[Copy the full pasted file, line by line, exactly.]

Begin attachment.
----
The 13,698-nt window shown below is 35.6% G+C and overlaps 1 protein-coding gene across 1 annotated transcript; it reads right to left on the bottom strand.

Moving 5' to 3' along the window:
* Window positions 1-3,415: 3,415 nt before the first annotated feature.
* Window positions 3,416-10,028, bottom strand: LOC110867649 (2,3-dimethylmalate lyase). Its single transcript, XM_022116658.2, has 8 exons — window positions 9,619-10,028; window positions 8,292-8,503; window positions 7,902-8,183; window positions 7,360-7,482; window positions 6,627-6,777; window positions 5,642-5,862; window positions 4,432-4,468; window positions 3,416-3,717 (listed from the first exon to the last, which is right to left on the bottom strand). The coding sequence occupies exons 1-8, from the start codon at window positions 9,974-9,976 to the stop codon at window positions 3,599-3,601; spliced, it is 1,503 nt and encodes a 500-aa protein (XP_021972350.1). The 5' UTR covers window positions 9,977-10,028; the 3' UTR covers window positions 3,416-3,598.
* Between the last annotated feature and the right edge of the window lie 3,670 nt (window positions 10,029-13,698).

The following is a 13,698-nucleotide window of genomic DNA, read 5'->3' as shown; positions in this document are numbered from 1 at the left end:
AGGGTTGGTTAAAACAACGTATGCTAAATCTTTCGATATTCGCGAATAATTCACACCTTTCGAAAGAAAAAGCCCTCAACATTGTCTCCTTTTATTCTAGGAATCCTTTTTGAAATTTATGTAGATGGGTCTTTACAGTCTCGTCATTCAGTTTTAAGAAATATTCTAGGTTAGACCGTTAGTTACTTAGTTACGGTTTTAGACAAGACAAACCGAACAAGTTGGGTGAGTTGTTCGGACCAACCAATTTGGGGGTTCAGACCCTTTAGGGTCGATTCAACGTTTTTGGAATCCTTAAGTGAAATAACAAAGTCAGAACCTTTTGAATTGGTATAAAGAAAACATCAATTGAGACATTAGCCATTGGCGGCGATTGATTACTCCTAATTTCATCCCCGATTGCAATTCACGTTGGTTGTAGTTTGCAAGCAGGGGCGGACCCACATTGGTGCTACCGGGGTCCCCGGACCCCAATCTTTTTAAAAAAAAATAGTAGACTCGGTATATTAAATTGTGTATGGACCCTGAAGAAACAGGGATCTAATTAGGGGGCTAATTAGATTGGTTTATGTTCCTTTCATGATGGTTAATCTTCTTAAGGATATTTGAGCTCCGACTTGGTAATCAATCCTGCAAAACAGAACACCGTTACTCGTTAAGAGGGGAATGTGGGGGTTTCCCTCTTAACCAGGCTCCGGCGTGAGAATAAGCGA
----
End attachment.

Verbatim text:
The 13,698-nt window shown below is 35.6% G+C and overlaps 1 protein-coding gene across 1 annotated transcript; it reads right to left on the bottom strand.

Moving 5' to 3' along the window:
* Window positions 1-3,415: 3,415 nt before the first annotated feature.
* Window positions 3,416-10,028, bottom strand: LOC110867649 (2,3-dimethylmalate lyase). Its single transcript, XM_022116658.2, has 8 exons — window positions 9,619-10,028; window positions 8,292-8,503; window positions 7,902-8,183; window positions 7,360-7,482; window positions 6,627-6,777; window positions 5,642-5,862; window positions 4,432-4,468; window positions 3,416-3,717 (listed from the first exon to the last, which is right to left on the bottom strand). The coding sequence occupies exons 1-8, from the start codon at window positions 9,974-9,976 to the stop codon at window positions 3,599-3,601; spliced, it is 1,503 nt and encodes a 500-aa protein (XP_021972350.1). The 5' UTR covers window positions 9,977-10,028; the 3' UTR covers window positions 3,416-3,598.
* Between the last annotated feature and the right edge of the window lie 3,670 nt (window positions 10,029-13,698).

The following is a 13,698-nucleotide window of genomic DNA, read 5'->3' as shown; positions in this document are numbered from 1 at the left end:
AGGGTTGGTTAAAACAACGTATGCTAAATCTTTCGATATTCGCGAATAATTCACACCTTTCGAAAGAAAAAGCCCTCAACATTGTCTCCTTTTATTCTAGGAATCCTTTTTGAAATTTATGTAGATGGGTCTTTACAGTCTCGTCATTCAGTTTTAAGAAATATTCTAGGTTAGACCGTTAGTTACTTAGTTACGGTTTTAGACAAGACAAACCGAACAAGTTGGGTGAGTTGTTCGGACCAACCAATTTGGGGGTTCAGACCCTTTAGGGTCGATTCAACGTTTTTGGAATCCTTAAGTGAAATAACAAAGTCAGAACCTTTTGAATTGGTATAAAGAAAACATCAATTGAGACATTAGCCATTGGCGGCGATTGATTACTCCTAATTTCATCCCCGATTGCAATTCACGTTGGTTGTAGTTTGCAAGCAGGGGCGGACCCACATTGGTGCTACCGGGGTCCCCGGACCCCAATCTTTTTAAAAAAAAATAGTAGACTCGGTATATTAAATTGTGTATGGACCCTGAAGAAACAGGGATCTAATTAGGGGGCTAATTAGATTGGTTTATGTTCCTTTCATGATGGTTAATCTTCTTAAGGATATTTGAGCTCCGACTTGGTAATCAATCCTGCAAAACAGAACACCGTTACTCGTTAAGAGGGGAATGTGGGGGTTTCCCTCTTAACCAGGCTCCGGCGTGAGAATAAGCGA